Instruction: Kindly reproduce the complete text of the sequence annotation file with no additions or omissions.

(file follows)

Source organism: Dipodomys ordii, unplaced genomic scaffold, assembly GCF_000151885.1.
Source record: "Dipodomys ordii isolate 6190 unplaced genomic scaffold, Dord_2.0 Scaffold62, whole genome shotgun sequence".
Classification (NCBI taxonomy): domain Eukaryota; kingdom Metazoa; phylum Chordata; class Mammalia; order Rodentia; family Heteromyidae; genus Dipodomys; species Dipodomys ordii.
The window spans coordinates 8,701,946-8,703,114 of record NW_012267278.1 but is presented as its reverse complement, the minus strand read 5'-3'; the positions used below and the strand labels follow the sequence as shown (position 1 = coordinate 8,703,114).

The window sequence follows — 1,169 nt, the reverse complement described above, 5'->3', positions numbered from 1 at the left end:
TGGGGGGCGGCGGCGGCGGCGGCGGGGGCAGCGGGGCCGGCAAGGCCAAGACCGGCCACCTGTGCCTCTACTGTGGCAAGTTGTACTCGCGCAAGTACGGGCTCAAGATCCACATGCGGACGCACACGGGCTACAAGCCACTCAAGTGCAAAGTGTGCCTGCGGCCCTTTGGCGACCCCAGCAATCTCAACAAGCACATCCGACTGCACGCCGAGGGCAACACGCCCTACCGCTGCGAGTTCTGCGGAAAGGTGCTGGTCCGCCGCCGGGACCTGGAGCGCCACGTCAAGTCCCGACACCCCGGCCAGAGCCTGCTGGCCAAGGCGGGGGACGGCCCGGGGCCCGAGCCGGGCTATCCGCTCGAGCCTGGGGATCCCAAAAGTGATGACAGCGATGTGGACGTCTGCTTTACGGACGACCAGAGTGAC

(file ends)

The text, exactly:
Source organism: Dipodomys ordii, unplaced genomic scaffold, assembly GCF_000151885.1.
Source record: "Dipodomys ordii isolate 6190 unplaced genomic scaffold, Dord_2.0 Scaffold62, whole genome shotgun sequence".
Classification (NCBI taxonomy): domain Eukaryota; kingdom Metazoa; phylum Chordata; class Mammalia; order Rodentia; family Heteromyidae; genus Dipodomys; species Dipodomys ordii.
The window spans coordinates 8,701,946-8,703,114 of record NW_012267278.1 but is presented as its reverse complement, the minus strand read 5'-3'; the positions used below and the strand labels follow the sequence as shown (position 1 = coordinate 8,703,114).

The window sequence follows — 1,169 nt, the reverse complement described above, 5'->3', positions numbered from 1 at the left end:
TGGGGGGCGGCGGCGGCGGCGGCGGGGGCAGCGGGGCCGGCAAGGCCAAGACCGGCCACCTGTGCCTCTACTGTGGCAAGTTGTACTCGCGCAAGTACGGGCTCAAGATCCACATGCGGACGCACACGGGCTACAAGCCACTCAAGTGCAAAGTGTGCCTGCGGCCCTTTGGCGACCCCAGCAATCTCAACAAGCACATCCGACTGCACGCCGAGGGCAACACGCCCTACCGCTGCGAGTTCTGCGGAAAGGTGCTGGTCCGCCGCCGGGACCTGGAGCGCCACGTCAAGTCCCGACACCCCGGCCAGAGCCTGCTGGCCAAGGCGGGGGACGGCCCGGGGCCCGAGCCGGGCTATCCGCTCGAGCCTGGGGATCCCAAAAGTGATGACAGCGATGTGGACGTCTGCTTTACGGACGACCAGAGTGAC